No Reboot Kernel patching

Why we need patching linux kernel?

  • Kernel patches are released for a number of reasons, but fixing security holes is the most frequent reason. This is why it’s important to install the patch as soon as possible.
  • Unlike other operating systems, Linux is able to update many different parts of the system without a reboot, but the kernel is different. Every running process integrates with the kernel intimately, so switching out parts of the kernel while it is running is quite risky. So, When the kernel is updated via a patch, the system needs to reboot

“No Reboot” Kernel patching

  • On the other hand, rebooting the computer is irksome, and in some cases, where uptime is important, it can be a real issue. This is why “no reboot” kernel patching has been a priority for many administrators.
  • Some servers and critical real-time applications must not be taken down without advanced scheduling, even for a few minutes. This can be a pain when administrators need to keep the system secure and a patch is released to repair a newly discovered security hole. In this case, no-reboot patching becomes a real boon
  • Recognizing this need, Red Hat has been working on kpatch, and SUSE has been working on kGraft. Both of these programs are designed to accomplish the same task, but they take a different approach and have different strengths.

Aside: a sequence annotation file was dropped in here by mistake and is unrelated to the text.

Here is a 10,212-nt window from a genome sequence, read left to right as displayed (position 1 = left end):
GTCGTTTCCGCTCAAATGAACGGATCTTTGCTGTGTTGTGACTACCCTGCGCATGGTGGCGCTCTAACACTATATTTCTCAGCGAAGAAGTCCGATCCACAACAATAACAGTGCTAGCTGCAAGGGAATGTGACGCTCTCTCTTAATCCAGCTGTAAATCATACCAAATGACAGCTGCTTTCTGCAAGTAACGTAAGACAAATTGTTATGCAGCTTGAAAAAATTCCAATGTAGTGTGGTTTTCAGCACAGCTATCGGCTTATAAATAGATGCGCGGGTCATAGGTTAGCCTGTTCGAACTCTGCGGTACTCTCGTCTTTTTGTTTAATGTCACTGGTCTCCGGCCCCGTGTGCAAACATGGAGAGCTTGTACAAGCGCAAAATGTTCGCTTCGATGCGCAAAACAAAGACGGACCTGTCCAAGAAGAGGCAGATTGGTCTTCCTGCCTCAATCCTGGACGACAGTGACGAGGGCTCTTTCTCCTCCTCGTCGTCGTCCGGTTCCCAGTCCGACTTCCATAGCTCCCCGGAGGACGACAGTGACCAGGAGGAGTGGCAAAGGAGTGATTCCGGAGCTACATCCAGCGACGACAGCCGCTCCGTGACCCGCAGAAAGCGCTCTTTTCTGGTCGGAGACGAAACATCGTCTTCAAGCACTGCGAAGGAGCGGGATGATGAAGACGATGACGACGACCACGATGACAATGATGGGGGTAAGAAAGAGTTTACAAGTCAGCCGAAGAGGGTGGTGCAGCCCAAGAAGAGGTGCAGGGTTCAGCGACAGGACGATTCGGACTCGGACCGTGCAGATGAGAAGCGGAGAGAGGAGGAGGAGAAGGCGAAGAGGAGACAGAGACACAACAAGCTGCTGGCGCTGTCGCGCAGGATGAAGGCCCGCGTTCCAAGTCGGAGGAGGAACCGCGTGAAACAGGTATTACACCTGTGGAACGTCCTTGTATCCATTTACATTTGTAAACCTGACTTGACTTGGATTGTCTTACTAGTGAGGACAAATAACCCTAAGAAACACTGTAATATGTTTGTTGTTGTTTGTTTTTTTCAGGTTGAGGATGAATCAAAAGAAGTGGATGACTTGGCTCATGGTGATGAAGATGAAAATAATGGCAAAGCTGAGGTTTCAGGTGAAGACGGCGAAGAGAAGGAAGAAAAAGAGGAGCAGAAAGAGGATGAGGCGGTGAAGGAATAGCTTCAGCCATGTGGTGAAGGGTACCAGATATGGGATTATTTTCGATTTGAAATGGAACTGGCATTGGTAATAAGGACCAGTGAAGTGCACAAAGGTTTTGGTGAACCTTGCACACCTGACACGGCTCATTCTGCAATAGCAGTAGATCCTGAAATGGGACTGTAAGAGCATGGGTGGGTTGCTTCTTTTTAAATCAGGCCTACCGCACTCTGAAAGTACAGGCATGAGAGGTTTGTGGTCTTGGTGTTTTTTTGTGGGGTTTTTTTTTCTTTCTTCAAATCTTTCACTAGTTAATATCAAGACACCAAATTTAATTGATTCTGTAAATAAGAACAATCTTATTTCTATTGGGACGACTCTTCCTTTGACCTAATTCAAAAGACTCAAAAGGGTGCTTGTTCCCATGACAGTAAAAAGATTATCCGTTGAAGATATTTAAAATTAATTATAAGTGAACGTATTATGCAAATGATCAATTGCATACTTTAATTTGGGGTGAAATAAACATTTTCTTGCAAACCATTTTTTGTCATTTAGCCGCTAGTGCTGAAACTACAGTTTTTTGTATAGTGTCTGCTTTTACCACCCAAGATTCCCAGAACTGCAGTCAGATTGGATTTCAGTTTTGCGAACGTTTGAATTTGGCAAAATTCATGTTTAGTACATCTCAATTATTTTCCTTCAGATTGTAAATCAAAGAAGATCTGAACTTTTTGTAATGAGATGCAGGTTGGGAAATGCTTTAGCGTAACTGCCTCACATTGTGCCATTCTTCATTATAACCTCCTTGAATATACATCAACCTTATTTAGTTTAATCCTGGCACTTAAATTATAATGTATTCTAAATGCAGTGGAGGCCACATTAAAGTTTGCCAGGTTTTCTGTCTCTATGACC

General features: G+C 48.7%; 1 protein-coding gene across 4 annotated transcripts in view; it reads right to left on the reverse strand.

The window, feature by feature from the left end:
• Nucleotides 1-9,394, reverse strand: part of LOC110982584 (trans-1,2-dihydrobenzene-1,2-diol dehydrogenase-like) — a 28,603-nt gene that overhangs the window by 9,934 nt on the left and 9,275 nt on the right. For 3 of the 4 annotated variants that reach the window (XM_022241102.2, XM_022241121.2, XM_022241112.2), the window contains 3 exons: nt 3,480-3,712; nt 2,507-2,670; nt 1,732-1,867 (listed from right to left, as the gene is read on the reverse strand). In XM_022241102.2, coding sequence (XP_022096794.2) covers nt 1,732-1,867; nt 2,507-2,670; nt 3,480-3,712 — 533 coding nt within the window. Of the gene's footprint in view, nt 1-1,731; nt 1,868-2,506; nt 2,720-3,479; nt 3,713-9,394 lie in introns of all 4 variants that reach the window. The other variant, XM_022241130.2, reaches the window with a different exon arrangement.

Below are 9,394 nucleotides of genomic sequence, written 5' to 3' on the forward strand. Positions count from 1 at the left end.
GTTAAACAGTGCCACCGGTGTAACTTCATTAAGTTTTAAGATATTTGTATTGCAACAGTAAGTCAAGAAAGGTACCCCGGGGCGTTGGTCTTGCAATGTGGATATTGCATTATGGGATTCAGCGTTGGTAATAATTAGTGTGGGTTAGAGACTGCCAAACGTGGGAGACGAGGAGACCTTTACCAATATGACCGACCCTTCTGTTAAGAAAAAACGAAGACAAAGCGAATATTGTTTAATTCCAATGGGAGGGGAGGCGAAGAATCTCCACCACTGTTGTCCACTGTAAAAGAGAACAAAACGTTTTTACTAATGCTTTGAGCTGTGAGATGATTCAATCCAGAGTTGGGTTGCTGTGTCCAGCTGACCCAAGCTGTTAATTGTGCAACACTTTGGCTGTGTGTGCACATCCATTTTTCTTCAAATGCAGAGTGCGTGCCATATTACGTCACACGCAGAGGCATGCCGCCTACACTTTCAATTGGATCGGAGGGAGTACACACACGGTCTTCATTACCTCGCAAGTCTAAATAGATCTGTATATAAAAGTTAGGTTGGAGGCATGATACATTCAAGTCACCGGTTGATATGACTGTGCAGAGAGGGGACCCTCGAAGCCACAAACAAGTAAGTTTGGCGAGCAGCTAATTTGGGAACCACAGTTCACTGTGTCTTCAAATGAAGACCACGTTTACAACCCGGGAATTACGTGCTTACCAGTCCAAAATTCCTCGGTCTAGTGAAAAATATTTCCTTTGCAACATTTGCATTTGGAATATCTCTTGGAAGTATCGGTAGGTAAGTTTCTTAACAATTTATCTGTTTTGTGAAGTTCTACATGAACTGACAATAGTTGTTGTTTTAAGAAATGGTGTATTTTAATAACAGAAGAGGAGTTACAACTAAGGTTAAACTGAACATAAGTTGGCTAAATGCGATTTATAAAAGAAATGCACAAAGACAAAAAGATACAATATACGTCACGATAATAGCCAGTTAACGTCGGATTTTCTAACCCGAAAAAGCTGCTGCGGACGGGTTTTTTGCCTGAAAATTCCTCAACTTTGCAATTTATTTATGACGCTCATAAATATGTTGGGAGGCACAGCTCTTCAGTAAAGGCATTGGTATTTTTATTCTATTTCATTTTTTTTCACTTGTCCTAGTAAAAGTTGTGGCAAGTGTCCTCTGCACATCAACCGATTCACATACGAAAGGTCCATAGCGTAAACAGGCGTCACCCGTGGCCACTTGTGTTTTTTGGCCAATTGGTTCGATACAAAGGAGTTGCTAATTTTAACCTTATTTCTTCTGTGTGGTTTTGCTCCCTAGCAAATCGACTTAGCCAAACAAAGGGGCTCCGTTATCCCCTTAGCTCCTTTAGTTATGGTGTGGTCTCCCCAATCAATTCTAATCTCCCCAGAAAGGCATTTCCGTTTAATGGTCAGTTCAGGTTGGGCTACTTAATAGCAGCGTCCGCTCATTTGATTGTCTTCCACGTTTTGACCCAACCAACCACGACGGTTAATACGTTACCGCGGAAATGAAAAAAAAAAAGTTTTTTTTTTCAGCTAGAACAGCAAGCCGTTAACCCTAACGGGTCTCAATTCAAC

• But this doesn’t mean that system reboots are gone forever. Even on a system with the Linux 4.0 kernel, there will be security updates that still require a reboot, because there are other non-kernel components that can require patching, and some of these require a reboot as part of the process.

How Kpatch works?

  • kpatch is a Linux dynamic kernel patching infrastructure which allows you to patch a running kernel without rebooting or restarting any processes.
  • Kpatch freezes every process and then reroutes system calls from the old kernel functions to the new, patched functions, before removing the old code. Because it handles every running process in one sweeping move, it runs quite fast - one to forty milliseconds and it’s done. However, during this time the processes are frozen, which means there is some downtime - a mere fraction of a second, but in certain situations, that may be unacceptable.

Most important: kpatch ensures that hot patches are applied atomically and safely by stopping all running processes while the hot patch is applied, and by ensuring that none of the stopped processes is running inside the functions that are to be patched

With live patching in place, calls to patched kernel functions invoke their replacement counterparts

Read more at:

How about kGraft, how it work?

  • kGraft, on the other hand, handles each thread one by one, as they make system calls (without forcing them to freeze first) until all of the threads are running the patched code. At this point, the patch is fully installed and the old code is replaced. This process takes longer to complete the patch, but it does it without any downtime

"World views" or "universes", maintained by kGraft in a read-copy-update fashion